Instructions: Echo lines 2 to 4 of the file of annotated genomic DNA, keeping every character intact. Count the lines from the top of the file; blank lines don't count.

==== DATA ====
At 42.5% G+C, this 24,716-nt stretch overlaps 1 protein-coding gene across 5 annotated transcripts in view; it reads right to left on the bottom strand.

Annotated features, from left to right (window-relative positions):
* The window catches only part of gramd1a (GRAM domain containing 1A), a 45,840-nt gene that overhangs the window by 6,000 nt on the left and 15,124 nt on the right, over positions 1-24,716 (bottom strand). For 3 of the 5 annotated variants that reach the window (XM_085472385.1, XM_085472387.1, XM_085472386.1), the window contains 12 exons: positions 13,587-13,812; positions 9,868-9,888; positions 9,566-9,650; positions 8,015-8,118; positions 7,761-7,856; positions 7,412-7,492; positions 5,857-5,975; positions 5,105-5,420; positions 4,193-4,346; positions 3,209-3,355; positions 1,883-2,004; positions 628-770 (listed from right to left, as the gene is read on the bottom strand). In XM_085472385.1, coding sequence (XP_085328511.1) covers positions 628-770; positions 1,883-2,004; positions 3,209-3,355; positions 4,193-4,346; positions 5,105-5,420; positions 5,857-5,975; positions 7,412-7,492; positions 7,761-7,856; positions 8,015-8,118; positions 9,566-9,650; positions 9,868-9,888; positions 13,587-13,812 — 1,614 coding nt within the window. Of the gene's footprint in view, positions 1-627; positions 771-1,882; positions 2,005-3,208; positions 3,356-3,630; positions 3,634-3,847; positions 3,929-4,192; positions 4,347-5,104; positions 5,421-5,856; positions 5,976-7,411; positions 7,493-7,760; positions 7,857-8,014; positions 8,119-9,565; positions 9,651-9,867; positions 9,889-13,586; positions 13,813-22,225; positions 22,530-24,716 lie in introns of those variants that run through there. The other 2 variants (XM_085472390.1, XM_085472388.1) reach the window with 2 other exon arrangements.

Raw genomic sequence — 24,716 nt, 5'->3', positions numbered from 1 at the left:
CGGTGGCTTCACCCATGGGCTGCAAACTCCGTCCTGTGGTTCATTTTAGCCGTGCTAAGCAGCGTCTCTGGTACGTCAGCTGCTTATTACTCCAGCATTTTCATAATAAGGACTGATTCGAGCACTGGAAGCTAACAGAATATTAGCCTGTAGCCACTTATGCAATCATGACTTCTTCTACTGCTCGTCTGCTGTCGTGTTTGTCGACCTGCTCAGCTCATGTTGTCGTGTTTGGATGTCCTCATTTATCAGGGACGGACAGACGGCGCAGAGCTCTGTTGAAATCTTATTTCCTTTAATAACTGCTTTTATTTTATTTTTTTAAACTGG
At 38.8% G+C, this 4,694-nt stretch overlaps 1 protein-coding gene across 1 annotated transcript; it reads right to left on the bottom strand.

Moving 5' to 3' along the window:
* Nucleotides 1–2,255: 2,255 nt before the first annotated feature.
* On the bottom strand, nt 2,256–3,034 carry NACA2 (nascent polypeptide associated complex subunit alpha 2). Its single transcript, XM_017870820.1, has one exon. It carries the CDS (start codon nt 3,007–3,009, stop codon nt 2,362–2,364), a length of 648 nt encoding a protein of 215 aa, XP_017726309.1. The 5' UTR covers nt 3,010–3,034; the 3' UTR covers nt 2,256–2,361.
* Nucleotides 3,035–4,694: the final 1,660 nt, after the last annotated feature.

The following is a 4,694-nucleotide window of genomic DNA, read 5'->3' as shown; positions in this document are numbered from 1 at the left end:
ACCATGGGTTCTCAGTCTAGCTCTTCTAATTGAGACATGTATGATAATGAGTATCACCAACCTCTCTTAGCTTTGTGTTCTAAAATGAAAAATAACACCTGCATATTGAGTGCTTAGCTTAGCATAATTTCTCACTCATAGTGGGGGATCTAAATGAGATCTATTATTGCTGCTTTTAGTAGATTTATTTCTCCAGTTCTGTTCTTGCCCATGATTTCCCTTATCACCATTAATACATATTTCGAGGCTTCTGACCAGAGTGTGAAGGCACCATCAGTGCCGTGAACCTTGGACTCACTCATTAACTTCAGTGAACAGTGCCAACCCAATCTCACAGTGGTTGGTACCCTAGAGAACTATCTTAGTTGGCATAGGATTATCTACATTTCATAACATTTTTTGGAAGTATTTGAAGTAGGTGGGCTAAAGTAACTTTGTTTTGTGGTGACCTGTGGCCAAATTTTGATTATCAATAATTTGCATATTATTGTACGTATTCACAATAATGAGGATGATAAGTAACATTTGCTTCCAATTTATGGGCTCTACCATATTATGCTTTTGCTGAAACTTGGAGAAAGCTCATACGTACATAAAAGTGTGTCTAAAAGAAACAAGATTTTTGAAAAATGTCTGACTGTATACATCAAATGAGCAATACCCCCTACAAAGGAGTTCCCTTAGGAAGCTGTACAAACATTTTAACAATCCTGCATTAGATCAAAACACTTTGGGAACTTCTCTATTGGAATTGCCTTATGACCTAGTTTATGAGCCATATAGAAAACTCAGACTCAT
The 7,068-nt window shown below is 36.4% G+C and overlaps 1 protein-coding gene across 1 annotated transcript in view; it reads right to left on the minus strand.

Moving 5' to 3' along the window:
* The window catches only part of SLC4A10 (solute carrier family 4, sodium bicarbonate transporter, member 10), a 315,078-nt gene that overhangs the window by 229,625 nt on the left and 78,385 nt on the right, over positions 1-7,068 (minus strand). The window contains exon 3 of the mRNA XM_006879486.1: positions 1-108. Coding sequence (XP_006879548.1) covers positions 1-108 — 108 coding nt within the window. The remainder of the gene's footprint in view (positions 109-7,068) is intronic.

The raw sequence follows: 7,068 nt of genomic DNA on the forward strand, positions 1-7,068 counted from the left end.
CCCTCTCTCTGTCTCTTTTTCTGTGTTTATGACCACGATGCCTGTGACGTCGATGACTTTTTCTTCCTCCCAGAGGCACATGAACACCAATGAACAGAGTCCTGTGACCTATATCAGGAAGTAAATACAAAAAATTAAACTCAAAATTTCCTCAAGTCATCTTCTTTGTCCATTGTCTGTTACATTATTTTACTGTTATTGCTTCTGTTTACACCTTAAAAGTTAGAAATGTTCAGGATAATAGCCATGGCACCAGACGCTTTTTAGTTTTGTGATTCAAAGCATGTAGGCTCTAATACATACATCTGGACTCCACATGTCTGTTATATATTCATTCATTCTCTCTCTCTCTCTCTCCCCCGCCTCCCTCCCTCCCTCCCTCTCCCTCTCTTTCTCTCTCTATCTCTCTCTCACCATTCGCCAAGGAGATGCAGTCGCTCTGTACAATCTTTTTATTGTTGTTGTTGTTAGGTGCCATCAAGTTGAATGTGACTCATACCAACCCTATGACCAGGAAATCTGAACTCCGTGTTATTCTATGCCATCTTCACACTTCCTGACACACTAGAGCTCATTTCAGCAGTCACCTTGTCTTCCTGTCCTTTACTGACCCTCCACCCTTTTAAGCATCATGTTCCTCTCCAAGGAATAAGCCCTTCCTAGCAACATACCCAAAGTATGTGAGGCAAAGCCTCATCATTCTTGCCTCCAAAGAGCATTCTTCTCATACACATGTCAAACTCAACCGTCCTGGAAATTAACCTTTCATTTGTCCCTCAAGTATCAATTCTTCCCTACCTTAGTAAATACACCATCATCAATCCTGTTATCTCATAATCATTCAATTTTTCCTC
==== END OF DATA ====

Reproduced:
Annotated features, from left to right (window-relative positions):
* The window catches only part of gramd1a (GRAM domain containing 1A), a 45,840-nt gene that overhangs the window by 6,000 nt on the left and 15,124 nt on the right, over positions 1-24,716 (bottom strand). For 3 of the 5 annotated variants that reach the window (XM_085472385.1, XM_085472387.1, XM_085472386.1), the window contains 12 exons: positions 13,587-13,812; positions 9,868-9,888; positions 9,566-9,650; positions 8,015-8,118; positions 7,761-7,856; positions 7,412-7,492; positions 5,857-5,975; positions 5,105-5,420; positions 4,193-4,346; positions 3,209-3,355; positions 1,883-2,004; positions 628-770 (listed from right to left, as the gene is read on the bottom strand). In XM_085472385.1, coding sequence (XP_085328511.1) covers positions 628-770; positions 1,883-2,004; positions 3,209-3,355; positions 4,193-4,346; positions 5,105-5,420; positions 5,857-5,975; positions 7,412-7,492; positions 7,761-7,856; positions 8,015-8,118; positions 9,566-9,650; positions 9,868-9,888; positions 13,587-13,812 — 1,614 coding nt within the window. Of the gene's footprint in view, positions 1-627; positions 771-1,882; positions 2,005-3,208; positions 3,356-3,630; positions 3,634-3,847; positions 3,929-4,192; positions 4,347-5,104; positions 5,421-5,856; positions 5,976-7,411; positions 7,493-7,760; positions 7,857-8,014; positions 8,119-9,565; positions 9,651-9,867; positions 9,889-13,586; positions 13,813-22,225; positions 22,530-24,716 lie in introns of those variants that run through there. The other 2 variants (XM_085472390.1, XM_085472388.1) reach the window with 2 other exon arrangements.

Raw genomic sequence — 24,716 nt, 5'->3', positions numbered from 1 at the left: